[57] These states emphasized several elements of human control, including a human’s ability to understand the machine and supervise, approve, and intervene in its actions. See Statement of Mexico on behalf of Brazil, Chile, and Mexico, CCW GGE Meeting on Lethal Autonomous Weapons Systems, Geneva, September 30, 2021 (UN audio files), https://conf.unog.ch/dr/public/61.0500/BBCD7228-3EEE-4C80-B2CA-7576A0EDFDE0_10h10/chunks/snippet_lEs107-12t116-37.mp3. Many other states supported a call to require meaningful human control. See, for example, Statements of Group of 10, Austria, and Switzerland (reported in Reaching Critical Will, CCW Report, vol. 9, no. 7, October 4, 2021, pp. 67, 47, 64.

[58] Statement of Venezuela on behalf of the Non-Aligned Movement, CCW GGE Meeting on Lethal Autonomous Weapons Systems, Geneva, October 1, 2021 (UN audio files), https://conf.unog.ch/dr/public/61.0500/9ED00BAC-C1AA-4814-B9BF-B11CED83E406_15h16/chunks/snippet_lEs73-23t86-17.mp3.

[59] Statement of Pakistan, CCW GGE Meeting on Lethal Autonomous Weapons Systems, Geneva, September 27, 2021 (UN audio files), https://conf.unog.ch/dr/public/61.0500/F3453490-09B5-449B-96A6-ABC200CF6107_10h24/chunks/snippet_lEs119-58t124-58.mp3. Pakistan also warned that the absence of restraints would lead to “costly arms races in the area of LAWS, use of these weapons by non-state actors, unintended or uncontrolled levels of escalation, spirals of reprisals or expanding conflicts.”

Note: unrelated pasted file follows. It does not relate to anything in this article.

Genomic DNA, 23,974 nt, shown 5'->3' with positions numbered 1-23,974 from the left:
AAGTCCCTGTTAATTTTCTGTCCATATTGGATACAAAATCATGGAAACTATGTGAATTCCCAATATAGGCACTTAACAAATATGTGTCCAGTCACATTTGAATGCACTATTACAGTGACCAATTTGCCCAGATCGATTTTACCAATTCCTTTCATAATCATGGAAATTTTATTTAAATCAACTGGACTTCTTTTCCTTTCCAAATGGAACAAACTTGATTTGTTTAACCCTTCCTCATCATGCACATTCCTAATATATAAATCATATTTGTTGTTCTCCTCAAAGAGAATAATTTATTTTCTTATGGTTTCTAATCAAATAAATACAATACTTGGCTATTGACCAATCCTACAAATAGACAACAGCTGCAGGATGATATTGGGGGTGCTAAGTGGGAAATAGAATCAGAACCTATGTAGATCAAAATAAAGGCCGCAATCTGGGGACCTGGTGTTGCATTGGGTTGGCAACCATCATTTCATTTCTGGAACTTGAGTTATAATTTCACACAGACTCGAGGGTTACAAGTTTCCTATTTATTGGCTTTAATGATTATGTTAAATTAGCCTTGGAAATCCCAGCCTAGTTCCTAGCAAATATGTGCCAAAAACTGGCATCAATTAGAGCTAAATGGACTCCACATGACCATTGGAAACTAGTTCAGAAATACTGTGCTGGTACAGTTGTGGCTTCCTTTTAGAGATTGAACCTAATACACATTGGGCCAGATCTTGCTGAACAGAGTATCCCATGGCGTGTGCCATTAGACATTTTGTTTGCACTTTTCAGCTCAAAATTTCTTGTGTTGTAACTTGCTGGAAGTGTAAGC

[60] Statement of Palestine on behalf of the Group of 10, CCW GGE Meeting on Lethal Autonomous Weapons Systems, Geneva, September 24, 2021 (UN audio files), https://conf.unog.ch/dr/public/61.0500/9393801E-E15D-4CA3-B154-401AA343ACB1_10h19/chunks/snippet_lEs62-44t70-24.mp3.

[61] “Report of the Group of Governmental Experts on Emerging Technologies in the Area of Lethal Autonomous Weapons Systems,” CCW/GGE.1/2019/3, September 25, 2019, p. 13, Guiding Principle (f).

[62] Statement of Pakistan, CCW GGE Meeting on Lethal Autonomous Weapons Systems, Geneva, September 27, 2021 (UN audio files), https://conf.unog.ch/dr/public/61.0500/F3453490-09B5-449B-96A6-ABC200CF6107_10h24/chunks/snippet_lEs119-58t124-58.mp3. In a similar vein, the Group of 10 noted, “Another challenge posed by autonomous weapon systems is that they further increase the physical and psychological distance of humans from the specific time and place of force application thus increasing existing asymmetries and reducing the threshold for the use of force.” Statement of Palestine on behalf of the Group of 10, CCW GGE Meeting on Lethal Autonomous Weapons Systems, Geneva, September 24, 2021 (UN audio files), https://conf.unog.ch/dr/public/61.0500/9393801E-E15D-4CA3-B154-401AA343ACB1_10h19/chunks/snippet_lEs62-44t70-24.mp3.